Dismissal kicks up a stink at the sewage works

A worker who was dismissed after failing to follow new health and safety guidelines has won his claim for unfair dismissal in the Court of Appeal.  

And the decision is a warning to companies that it is not enough to issue new procedures and risk assessment requirements, without making sure that employees are fully aware of the changes and are properly trained.

The case of Newbound v Thames Water Utilities involved a long-serving and experienced sewer worker, who was summarily dismissed after an incident in which he entered a sewer to conduct an annual inspection without wearing breathing apparatus.  This contravened newly introduced safety requirements by Thames Water.

The claim for unfair dismissal also focussed on why Mr Newbound was dismissed, but not another employee, the manager in charge of sewer entry who allowed him to enter without breathing apparatus, but was given only a written warning, which Thames Water said was due to the difference in experience.  They claimed that the manager was fairly inexperienced, compared with Mr Newbound who had worked for Thames Water for 34 years.

In reaching its judgement, the Court of Appeal highlighted that the new risk assessment and method statement had been introduced fairly recently; and that no specific action had been taken by Thames Water to train Mr Newbound or ensure that he was aware of the importance of the new assessment.

Also, he had been allowed to use his own discretion in the past about whether to use breathing apparatus; and had not been subject to any disciplinary action as a result of any such previous decision.  As a result, the Court upheld the original ruling of the first Employment Tribunal hearing, that the reaction of Thames Water was not reasonable and the difference in treatment between him and the manager was unfair.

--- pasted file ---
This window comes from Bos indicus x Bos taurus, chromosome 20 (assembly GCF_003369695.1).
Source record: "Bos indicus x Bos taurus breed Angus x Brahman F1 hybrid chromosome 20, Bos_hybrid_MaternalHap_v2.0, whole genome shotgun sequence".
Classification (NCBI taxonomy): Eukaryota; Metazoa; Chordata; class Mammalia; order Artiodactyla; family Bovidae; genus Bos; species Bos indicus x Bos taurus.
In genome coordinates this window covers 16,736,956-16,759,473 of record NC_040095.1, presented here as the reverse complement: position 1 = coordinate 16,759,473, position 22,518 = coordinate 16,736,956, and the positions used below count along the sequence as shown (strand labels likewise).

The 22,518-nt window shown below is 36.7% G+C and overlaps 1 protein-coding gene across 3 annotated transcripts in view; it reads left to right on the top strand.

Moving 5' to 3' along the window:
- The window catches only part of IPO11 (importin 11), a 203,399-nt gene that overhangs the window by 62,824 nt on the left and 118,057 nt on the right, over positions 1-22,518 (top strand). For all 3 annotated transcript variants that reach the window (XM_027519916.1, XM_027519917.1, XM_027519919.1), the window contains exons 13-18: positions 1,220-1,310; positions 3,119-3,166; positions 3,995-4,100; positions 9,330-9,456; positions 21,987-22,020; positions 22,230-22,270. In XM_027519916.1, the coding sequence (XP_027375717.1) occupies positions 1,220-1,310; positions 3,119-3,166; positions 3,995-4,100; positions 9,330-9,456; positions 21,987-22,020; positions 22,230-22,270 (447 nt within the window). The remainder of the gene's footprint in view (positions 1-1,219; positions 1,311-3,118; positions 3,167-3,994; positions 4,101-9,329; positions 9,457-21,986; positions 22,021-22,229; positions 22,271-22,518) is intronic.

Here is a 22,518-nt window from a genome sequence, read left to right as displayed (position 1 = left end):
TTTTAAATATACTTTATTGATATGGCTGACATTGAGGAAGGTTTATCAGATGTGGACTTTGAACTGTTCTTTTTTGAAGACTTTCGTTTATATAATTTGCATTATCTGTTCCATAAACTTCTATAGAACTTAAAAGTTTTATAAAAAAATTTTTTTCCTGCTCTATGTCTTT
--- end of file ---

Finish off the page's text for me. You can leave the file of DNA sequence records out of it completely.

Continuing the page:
The Court of Appeal also pointed to Mr Newbound’s long service and clean disciplinary record, saying this had not been given sufficient weight by the employer.

Said Maria Koureas-Jones : “This case shows that simply having new processes in place is not enough for companies to discharge their health and safety duties.  There must be proper communication with employees and the significance of changes made clear. If failure to follow a new procedure is going to result in disciplinary action, employers have got to make sure they spell that out.  And, of course, that applies to any change in practices or procedures, not just health and safety.”

She added:  “It’s also a reminder that Employment Tribunals are generally not keen to treat managers differently, and let them off the hook when others are being disciplined.  Doing this without very good reason is likely to prejudice legal fairness, as will failing to take previous performance by an employee into account.”


Web site content note: 

This is not legal advice; it is intended to provide information of general interest about current legal issues.

Thinking of excluding family members? Take Advice!

The recent case of Illot v Mitson [2015] EWCA Civ 797 shows just how willing courts are to overturn a testator’s wishes in their Wills.

Heather Illot’s mother chose not to include her in her Will because she had eloped at 17 to marry her boyfriend instead choosing to leave her entire estate to animal charities.

On her mother’s death in 2004 Illot challenged the Will under the Inheritance (Provision For Family and Dependants) Act 1975 on the basis that reasonable provision for her had not been made in the Will.  She was initially awarded £50,000 but challenged this.  This challenge was initially rejected but has now been successful in the Court of Appeal where she has been awarded £164,000.

Many commentators have suggested that this case sets a worrying precedent however there are several important factors which the judges appear to have taken into account when making their decision.

Firstly the deceased’s estate comprised of assets she received from her late husband, Mrs Illot’s father who died before Mrs Illot was even born.  This is important in that had he lived he may well have wanted to provide for his daughter and his main asset, the family home, appears to have been paid for by him solely.

Additionally Mrs Illot’s mother appeared to have no connection to the charities which she intended to benefit which would suggest that had she had a connection the judges may not have reached the same decision.